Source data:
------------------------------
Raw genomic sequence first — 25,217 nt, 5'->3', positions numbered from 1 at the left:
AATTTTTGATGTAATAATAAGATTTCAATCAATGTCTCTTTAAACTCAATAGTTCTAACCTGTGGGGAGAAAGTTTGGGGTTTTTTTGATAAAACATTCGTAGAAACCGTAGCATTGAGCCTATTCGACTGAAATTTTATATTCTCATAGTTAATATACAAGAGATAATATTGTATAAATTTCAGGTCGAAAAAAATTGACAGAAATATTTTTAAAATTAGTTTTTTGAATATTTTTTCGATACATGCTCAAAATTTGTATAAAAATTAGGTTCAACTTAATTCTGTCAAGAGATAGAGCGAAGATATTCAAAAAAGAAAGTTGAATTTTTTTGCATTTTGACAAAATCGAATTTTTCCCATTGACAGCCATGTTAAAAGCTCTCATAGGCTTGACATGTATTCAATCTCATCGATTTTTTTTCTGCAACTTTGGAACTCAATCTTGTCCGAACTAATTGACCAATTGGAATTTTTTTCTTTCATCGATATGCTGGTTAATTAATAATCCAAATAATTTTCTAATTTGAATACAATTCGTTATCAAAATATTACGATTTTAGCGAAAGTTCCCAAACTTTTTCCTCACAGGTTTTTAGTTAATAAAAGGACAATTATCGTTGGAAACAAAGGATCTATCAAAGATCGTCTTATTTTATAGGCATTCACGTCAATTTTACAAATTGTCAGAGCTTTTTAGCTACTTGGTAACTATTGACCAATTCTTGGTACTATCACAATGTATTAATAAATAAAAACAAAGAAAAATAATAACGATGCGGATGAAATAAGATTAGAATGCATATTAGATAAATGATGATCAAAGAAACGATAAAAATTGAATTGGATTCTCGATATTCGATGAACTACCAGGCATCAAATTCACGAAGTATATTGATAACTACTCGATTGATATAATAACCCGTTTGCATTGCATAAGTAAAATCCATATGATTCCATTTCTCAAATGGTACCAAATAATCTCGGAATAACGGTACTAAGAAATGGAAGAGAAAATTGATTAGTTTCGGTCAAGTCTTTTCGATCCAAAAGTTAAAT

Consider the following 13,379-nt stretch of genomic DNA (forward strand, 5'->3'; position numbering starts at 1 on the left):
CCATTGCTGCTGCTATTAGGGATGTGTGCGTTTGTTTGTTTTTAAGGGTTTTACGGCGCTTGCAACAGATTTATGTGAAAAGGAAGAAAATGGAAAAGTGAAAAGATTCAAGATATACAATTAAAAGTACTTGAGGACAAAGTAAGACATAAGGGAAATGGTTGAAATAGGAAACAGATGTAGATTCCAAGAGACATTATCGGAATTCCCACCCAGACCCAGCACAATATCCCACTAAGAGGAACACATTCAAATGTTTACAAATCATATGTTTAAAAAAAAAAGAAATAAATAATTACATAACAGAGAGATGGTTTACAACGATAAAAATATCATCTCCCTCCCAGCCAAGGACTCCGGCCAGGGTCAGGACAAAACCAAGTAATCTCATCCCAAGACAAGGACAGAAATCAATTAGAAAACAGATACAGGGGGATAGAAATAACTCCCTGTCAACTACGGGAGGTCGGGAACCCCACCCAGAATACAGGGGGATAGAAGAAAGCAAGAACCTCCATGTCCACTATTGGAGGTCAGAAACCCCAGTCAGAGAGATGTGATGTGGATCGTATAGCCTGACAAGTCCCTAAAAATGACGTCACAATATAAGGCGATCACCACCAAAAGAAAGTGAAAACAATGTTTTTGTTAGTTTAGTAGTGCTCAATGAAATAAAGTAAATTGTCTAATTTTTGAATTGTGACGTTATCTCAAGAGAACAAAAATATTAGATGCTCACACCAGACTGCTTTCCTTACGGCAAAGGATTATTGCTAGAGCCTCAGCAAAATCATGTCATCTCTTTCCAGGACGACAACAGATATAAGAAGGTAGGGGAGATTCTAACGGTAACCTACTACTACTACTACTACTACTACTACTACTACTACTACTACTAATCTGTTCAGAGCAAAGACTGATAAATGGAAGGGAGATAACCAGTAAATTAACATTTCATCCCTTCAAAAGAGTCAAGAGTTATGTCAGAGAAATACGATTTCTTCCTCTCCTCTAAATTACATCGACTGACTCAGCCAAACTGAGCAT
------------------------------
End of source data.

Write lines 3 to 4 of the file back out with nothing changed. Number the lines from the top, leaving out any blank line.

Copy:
Consider the following 13,379-nt stretch of genomic DNA (forward strand, 5'->3'; position numbering starts at 1 on the left):
CCATTGCTGCTGCTATTAGGGATGTGTGCGTTTGTTTGTTTTTAAGGGTTTTACGGCGCTTGCAACAGATTTATGTGAAAAGGAAGAAAATGGAAAAGTGAAAAGATTCAAGATATACAATTAAAAGTACTTGAGGACAAAGTAAGACATAAGGGAAATGGTTGAAATAGGAAACAGATGTAGATTCCAAGAGACATTATCGGAATTCCCACCCAGACCCAGCACAATATCCCACTAAGAGGAACACATTCAAATGTTTACAAATCATATGTTTAAAAAAAAAAGAAATAAATAATTACATAACAGAGAGATGGTTTACAACGATAAAAATATCATCTCCCTCCCAGCCAAGGACTCCGGCCAGGGTCAGGACAAAACCAAGTAATCTCATCCCAAGACAAGGACAGAAATCAATTAGAAAACAGATACAGGGGGATAGAAATAACTCCCTGTCAACTACGGGAGGTCGGGAACCCCACCCAGAATACAGGGGGATAGAAGAAAGCAAGAACCTCCATGTCCACTATTGGAGGTCAGAAACCCCAGTCAGAGAGATGTGATGTGGATCGTATAGCCTGACAAGTCCCTAAAAATGACGTCACAATATAAGGCGATCACCACCAAAAGAAAGTGAAAACAATGTTTTTGTTAGTTTAGTAGTGCTCAATGAAATAAAGTAAATTGTCTAATTTTTGAATTGTGACGTTATCTCAAGAGAACAAAAATATTAGATGCTCACACCAGACTGCTTTCCTTACGGCAAAGGATTATTGCTAGAGCCTCAGCAAAATCATGTCATCTCTTTCCAGGACGACAACAGATATAAGAAGGTAGGGGAGATTCTAACGGTAACCTACTACTACTACTACTACTACTACTACTACTACTACTACTACTAATCTGTTCAGAGCAAAGACTGATAAATGGAAGGGAGATAACCAGTAAATTAACATTTCATCCCTTCAAAAGAGTCAAGAGTTATGTCAGAGAAATACGATTTCTTCCTCTCCTCTAAATTACATCGACTGACTCAGCCAAACTGAGCAT